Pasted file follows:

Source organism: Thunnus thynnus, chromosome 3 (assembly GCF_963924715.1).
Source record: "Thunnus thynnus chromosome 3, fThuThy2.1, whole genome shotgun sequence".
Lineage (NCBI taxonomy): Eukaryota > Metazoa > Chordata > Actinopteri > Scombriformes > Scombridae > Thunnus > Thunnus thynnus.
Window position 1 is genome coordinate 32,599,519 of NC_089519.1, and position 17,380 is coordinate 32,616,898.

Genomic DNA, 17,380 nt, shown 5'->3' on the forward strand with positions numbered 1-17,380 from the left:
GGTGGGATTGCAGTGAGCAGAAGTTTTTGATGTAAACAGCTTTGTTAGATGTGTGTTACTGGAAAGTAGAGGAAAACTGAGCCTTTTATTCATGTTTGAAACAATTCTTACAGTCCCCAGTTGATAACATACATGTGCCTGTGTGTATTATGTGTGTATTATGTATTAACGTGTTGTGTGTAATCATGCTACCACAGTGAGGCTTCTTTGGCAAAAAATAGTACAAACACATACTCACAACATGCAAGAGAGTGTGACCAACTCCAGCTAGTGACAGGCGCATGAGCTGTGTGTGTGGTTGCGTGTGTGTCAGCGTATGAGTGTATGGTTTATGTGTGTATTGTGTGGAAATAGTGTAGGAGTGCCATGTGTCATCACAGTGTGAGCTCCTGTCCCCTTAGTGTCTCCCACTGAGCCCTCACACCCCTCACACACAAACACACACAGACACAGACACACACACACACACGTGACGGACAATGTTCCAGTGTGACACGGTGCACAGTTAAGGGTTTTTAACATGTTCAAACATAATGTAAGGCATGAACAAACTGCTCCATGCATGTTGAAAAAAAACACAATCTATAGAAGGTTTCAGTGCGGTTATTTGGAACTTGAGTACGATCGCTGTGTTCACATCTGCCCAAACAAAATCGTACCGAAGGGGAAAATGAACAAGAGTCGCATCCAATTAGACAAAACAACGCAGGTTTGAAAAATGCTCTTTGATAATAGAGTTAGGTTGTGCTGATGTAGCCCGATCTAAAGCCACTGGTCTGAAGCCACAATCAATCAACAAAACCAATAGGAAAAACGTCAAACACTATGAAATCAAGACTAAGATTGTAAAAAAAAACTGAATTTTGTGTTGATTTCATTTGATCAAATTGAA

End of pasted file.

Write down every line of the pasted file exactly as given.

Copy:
Source organism: Thunnus thynnus, chromosome 3 (assembly GCF_963924715.1).
Source record: "Thunnus thynnus chromosome 3, fThuThy2.1, whole genome shotgun sequence".
Lineage (NCBI taxonomy): Eukaryota > Metazoa > Chordata > Actinopteri > Scombriformes > Scombridae > Thunnus > Thunnus thynnus.
Window position 1 is genome coordinate 32,599,519 of NC_089519.1, and position 17,380 is coordinate 32,616,898.

Genomic DNA, 17,380 nt, shown 5'->3' on the forward strand with positions numbered 1-17,380 from the left:
GGTGGGATTGCAGTGAGCAGAAGTTTTTGATGTAAACAGCTTTGTTAGATGTGTGTTACTGGAAAGTAGAGGAAAACTGAGCCTTTTATTCATGTTTGAAACAATTCTTACAGTCCCCAGTTGATAACATACATGTGCCTGTGTGTATTATGTGTGTATTATGTATTAACGTGTTGTGTGTAATCATGCTACCACAGTGAGGCTTCTTTGGCAAAAAATAGTACAAACACATACTCACAACATGCAAGAGAGTGTGACCAACTCCAGCTAGTGACAGGCGCATGAGCTGTGTGTGTGGTTGCGTGTGTGTCAGCGTATGAGTGTATGGTTTATGTGTGTATTGTGTGGAAATAGTGTAGGAGTGCCATGTGTCATCACAGTGTGAGCTCCTGTCCCCTTAGTGTCTCCCACTGAGCCCTCACACCCCTCACACACAAACACACACAGACACAGACACACACACACACACGTGACGGACAATGTTCCAGTGTGACACGGTGCACAGTTAAGGGTTTTTAACATGTTCAAACATAATGTAAGGCATGAACAAACTGCTCCATGCATGTTGAAAAAAAACACAATCTATAGAAGGTTTCAGTGCGGTTATTTGGAACTTGAGTACGATCGCTGTGTTCACATCTGCCCAAACAAAATCGTACCGAAGGGGAAAATGAACAAGAGTCGCATCCAATTAGACAAAACAACGCAGGTTTGAAAAATGCTCTTTGATAATAGAGTTAGGTTGTGCTGATGTAGCCCGATCTAAAGCCACTGGTCTGAAGCCACAATCAATCAACAAAACCAATAGGAAAAACGTCAAACACTATGAAATCAAGACTAAGATTGTAAAAAAAAACTGAATTTTGTGTTGATTTCATTTGATCAAATTGAA